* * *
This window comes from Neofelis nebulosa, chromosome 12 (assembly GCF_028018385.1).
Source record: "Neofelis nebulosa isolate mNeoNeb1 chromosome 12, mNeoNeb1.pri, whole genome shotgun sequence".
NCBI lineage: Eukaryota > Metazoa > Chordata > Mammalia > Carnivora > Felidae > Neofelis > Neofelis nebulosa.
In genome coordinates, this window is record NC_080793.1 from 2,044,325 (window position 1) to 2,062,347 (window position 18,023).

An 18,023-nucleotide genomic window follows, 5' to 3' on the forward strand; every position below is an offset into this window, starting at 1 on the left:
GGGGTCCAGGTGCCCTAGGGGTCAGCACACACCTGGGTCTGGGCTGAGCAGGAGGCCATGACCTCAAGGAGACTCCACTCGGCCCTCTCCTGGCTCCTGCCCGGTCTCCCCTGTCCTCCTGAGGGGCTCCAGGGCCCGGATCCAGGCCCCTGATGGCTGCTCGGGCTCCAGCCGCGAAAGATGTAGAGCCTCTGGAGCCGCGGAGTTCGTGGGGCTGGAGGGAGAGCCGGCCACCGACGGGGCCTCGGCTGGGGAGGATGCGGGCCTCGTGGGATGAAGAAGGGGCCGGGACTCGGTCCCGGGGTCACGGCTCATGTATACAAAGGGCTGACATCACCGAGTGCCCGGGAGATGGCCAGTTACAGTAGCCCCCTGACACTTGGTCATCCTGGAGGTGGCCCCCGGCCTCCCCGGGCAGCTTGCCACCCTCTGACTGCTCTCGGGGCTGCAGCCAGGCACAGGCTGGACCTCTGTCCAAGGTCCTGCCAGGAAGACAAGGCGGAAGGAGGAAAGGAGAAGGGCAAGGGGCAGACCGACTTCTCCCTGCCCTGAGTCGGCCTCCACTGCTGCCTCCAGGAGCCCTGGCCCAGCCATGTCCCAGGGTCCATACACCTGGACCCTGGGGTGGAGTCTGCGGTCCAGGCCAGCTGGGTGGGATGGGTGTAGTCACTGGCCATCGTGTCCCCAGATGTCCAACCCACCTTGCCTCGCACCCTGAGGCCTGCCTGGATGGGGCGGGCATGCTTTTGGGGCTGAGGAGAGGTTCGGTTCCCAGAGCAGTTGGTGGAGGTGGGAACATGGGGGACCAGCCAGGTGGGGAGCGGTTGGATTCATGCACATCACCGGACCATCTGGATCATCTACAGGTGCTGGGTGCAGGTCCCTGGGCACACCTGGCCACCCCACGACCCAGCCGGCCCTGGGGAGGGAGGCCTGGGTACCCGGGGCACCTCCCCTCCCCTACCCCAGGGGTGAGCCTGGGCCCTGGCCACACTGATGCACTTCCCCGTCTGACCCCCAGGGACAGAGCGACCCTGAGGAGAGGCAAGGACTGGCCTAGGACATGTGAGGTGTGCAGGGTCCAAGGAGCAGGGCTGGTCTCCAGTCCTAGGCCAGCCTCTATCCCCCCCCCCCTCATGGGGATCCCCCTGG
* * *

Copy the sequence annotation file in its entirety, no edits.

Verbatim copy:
This window comes from Neofelis nebulosa, chromosome 12 (assembly GCF_028018385.1).
Source record: "Neofelis nebulosa isolate mNeoNeb1 chromosome 12, mNeoNeb1.pri, whole genome shotgun sequence".
NCBI lineage: Eukaryota > Metazoa > Chordata > Mammalia > Carnivora > Felidae > Neofelis > Neofelis nebulosa.
In genome coordinates, this window is record NC_080793.1 from 2,044,325 (window position 1) to 2,062,347 (window position 18,023).

An 18,023-nucleotide genomic window follows, 5' to 3' on the forward strand; every position below is an offset into this window, starting at 1 on the left:
GGGGTCCAGGTGCCCTAGGGGTCAGCACACACCTGGGTCTGGGCTGAGCAGGAGGCCATGACCTCAAGGAGACTCCACTCGGCCCTCTCCTGGCTCCTGCCCGGTCTCCCCTGTCCTCCTGAGGGGCTCCAGGGCCCGGATCCAGGCCCCTGATGGCTGCTCGGGCTCCAGCCGCGAAAGATGTAGAGCCTCTGGAGCCGCGGAGTTCGTGGGGCTGGAGGGAGAGCCGGCCACCGACGGGGCCTCGGCTGGGGAGGATGCGGGCCTCGTGGGATGAAGAAGGGGCCGGGACTCGGTCCCGGGGTCACGGCTCATGTATACAAAGGGCTGACATCACCGAGTGCCCGGGAGATGGCCAGTTACAGTAGCCCCCTGACACTTGGTCATCCTGGAGGTGGCCCCCGGCCTCCCCGGGCAGCTTGCCACCCTCTGACTGCTCTCGGGGCTGCAGCCAGGCACAGGCTGGACCTCTGTCCAAGGTCCTGCCAGGAAGACAAGGCGGAAGGAGGAAAGGAGAAGGGCAAGGGGCAGACCGACTTCTCCCTGCCCTGAGTCGGCCTCCACTGCTGCCTCCAGGAGCCCTGGCCCAGCCATGTCCCAGGGTCCATACACCTGGACCCTGGGGTGGAGTCTGCGGTCCAGGCCAGCTGGGTGGGATGGGTGTAGTCACTGGCCATCGTGTCCCCAGATGTCCAACCCACCTTGCCTCGCACCCTGAGGCCTGCCTGGATGGGGCGGGCATGCTTTTGGGGCTGAGGAGAGGTTCGGTTCCCAGAGCAGTTGGTGGAGGTGGGAACATGGGGGACCAGCCAGGTGGGGAGCGGTTGGATTCATGCACATCACCGGACCATCTGGATCATCTACAGGTGCTGGGTGCAGGTCCCTGGGCACACCTGGCCACCCCACGACCCAGCCGGCCCTGGGGAGGGAGGCCTGGGTACCCGGGGCACCTCCCCTCCCCTACCCCAGGGGTGAGCCTGGGCCCTGGCCACACTGATGCACTTCCCCGTCTGACCCCCAGGGACAGAGCGACCCTGAGGAGAGGCAAGGACTGGCCTAGGACATGTGAGGTGTGCAGGGTCCAAGGAGCAGGGCTGGTCTCCAGTCCTAGGCCAGCCTCTATCCCCCCCCCCCTCATGGGGATCCCCCTGG